You hear it said that there is no sound in a vacuum, but that is not true. One of my earliest memories is my mom's Electrolux canister vacuum and it was plenty loud. I was very taken with it. It was gray and silver and red and it slid around the floor on little sled runners, and I'd be right behind it, on my hands and knees, scrunched up small so as to get the maximum benefit of the heat coming out the back. It was always cold in that house, seemed like. Mom must have gotten a kick out of pulling that vacuum cleaner with me scootching along behind like the rear end of a caterpillar, because otherwise maybe she'd have put a sweater on me. The grownups probably thought it was plenty warm enough in the house, but warm air rises, and when you're really little you can only rise so far.

I've heard that vacuum cleaners can easily be made to run quietly, and are in Europe, but in America the quiet ones don't sell because we think they can't possibly be doing anything. I still like the sound of a vacuum cleaner. It reminds me of innocent youth and a mommy who loved me very much, just not enough to put a sweater on me.

What they really mean is that there's no sound in a place with nothing in it, because there's no medium for the sound wave to travel through. You need Stuff for sound to wobble around in. Like dust in a vacuum cleaner bag. Or, you know, air molecules.  So sound is produced by a pressure wave moving through a medium. ("I summon the ghost of Juliet's grandmother," it might say.)

And that means it's very quiet in deep space. Once you've slipped the surly bonds of Earth (all the noise makes it grumpy) and there's nothing to bounce light off of or prod into a wave pattern, it goes black and silent. It's only because we're living inside a layer of planet-batting that we can hear anything.

boom.
But that doesn't mean nothing's happening out there. There are major furnaces operating in space and stuff blows up and, by rights, it ought to be deafening. But it isn't. NASA recently made a sound recording of the sun. They had to cheat to do it. And then they had to compress several days of recordings into a few seconds. But they caught the sound of a major coronal discharge, which the sun has a lot of.

The sun should have that looked at.

When I was little, the neighbor man asked me: if a tree fell in the forest and nobody was there to hear it, did it make a sound? He wanted me to get existentially challenged thinking about it, and he was all ready to pounce and say "But how would you know?" as soon as I made either choice, but instead I said "Well, I guess it depends on if you're thinking of the sound as something the falling tree makes, or it's something we hear in our ears," and I think that answer made him grumpy. The thing about the tree is that if it fell in a forest containing no air--and it would, trees need air--it would not make a sound, except through the molecules in the ground it hit.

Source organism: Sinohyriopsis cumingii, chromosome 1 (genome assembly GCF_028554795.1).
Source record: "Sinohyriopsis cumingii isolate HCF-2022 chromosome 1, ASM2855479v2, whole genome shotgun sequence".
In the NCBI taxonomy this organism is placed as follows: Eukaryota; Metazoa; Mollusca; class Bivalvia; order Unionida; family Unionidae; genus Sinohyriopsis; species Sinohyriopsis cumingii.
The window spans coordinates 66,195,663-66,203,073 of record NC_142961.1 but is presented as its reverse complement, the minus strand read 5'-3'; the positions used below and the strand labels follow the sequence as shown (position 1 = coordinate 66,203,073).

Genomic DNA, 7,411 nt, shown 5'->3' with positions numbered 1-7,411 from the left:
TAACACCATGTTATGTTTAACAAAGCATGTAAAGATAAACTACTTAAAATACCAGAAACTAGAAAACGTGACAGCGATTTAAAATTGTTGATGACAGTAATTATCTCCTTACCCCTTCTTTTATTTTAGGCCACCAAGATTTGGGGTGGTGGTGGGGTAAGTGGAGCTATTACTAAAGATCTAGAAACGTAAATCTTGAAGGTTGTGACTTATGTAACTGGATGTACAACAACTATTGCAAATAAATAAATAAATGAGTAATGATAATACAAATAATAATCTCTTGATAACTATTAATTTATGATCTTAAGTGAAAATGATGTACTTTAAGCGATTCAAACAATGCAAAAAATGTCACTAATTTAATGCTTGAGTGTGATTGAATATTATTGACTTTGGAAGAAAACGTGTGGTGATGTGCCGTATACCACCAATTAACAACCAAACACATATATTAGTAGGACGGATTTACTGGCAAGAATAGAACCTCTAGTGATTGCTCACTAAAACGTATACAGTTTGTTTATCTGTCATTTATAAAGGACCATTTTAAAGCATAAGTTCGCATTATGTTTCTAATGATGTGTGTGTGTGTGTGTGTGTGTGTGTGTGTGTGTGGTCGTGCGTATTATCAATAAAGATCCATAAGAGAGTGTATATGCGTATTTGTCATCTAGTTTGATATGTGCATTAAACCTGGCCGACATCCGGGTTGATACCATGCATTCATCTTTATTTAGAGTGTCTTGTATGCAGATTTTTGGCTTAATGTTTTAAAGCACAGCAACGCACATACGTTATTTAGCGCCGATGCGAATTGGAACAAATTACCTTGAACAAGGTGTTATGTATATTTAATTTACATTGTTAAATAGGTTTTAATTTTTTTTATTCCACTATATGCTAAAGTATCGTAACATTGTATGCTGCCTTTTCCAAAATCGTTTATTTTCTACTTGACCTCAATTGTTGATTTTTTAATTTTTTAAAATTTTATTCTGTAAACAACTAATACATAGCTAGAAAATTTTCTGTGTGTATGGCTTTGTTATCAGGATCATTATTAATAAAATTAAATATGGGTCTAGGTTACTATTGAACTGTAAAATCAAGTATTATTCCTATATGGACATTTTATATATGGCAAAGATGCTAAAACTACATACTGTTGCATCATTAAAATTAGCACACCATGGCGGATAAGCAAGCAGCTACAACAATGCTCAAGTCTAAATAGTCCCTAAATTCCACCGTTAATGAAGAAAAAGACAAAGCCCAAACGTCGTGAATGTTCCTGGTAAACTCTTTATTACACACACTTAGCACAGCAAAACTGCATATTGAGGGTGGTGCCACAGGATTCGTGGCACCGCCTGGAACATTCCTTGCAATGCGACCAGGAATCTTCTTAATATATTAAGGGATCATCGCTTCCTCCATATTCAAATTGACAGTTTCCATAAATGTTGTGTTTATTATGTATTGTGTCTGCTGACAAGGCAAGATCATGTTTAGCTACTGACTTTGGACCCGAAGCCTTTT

Anyway, the universe is full of potentially noisy items that we could hear the hell out of if only there were air, so it's just as well there isn't. Still, I like to scrunch up small and look at the sky and imagine it humming and crackling and farting and making great hoots of celestial laughter. Why not? Makes me warm.

Wednesday, May 4, 2016

Buzzin' Cousins

The other day I tried imagining I was a fly, and I was reasonably successful, but that was because I didn't read up on them first. They have some admirable qualities but the whole package is kind of a deal-breaker. There are lots of kinds of flies, but I was thinking of the house fly, as distinguished from the, um, field fly. They seem sort of tidy and delicate. They have that reputation of being dirty because they land in stuff we don't approve of and track it in on their feet, but their feet are so little. It hardly seems they could bring in enough of a bacterial quorum to whomp up a good disease.  I guess they do, though, from time to time.

And they have that cute little mouth doodad. No nasty teeth or anything. It's just a little wand with a sponge on the end of it, and they dab it into their food. How bad could that be? Well, turns out they can't eat solid food, so if they want to get anything down, they have to soften it up by spitting or vomiting on it first.  I do not know if poop is soft enough that they don't need to throw up on it, but I certainly would.

Each female house fly shoots out about five hundred eggs in a lifetime, which is pretty good considering they only live two to four weeks. They lay them in batches of seventy-five or so. They only mate one time and then they store the sperm, because they don't really have a concept of "funky." Female house flies, it is interesting to note, can be told from male house flies because there's a lot more space between their eyes. The males' eyes are practically touching. Which invites, it seems to me, speculation about their intellect.

The eggs are laid somewhere moist where the ensuing maggots will have plenty to eat. Mud or poop does nicely, and so does a recently deceased animal, or a living sheep butt. I know about the sheep butt because that's where I once saw one of my most memorable patches of maggots. Our friend Scott's sheep, Einstein, presented one day with a thoroughly revolting condition in the uh-oh region, and it required a regimen of care that would turn any rancher into a tomato farmer. I couldn't even wear wool for a long time.

An article I read said the main problems with house flies are that they spread disease on their tiny feet and they're annoying. I find the second complaint a little precious. After all, the reason house flies have been associated with people for so long is that we are an excellent source of poop and garbage, so who's judging? But it is true: for something that does not bite us, they're pretty annoying. Even the winter ones (some do hibernate in lieu of dropping dead), which are so slow and logy you could swat them with an on-line newspaper, are annoying. And all they do is buzz dully and fly hither and yon to no purpose and aspire to light while pointlessly banging around on the windowsill.

I think they remind us of us.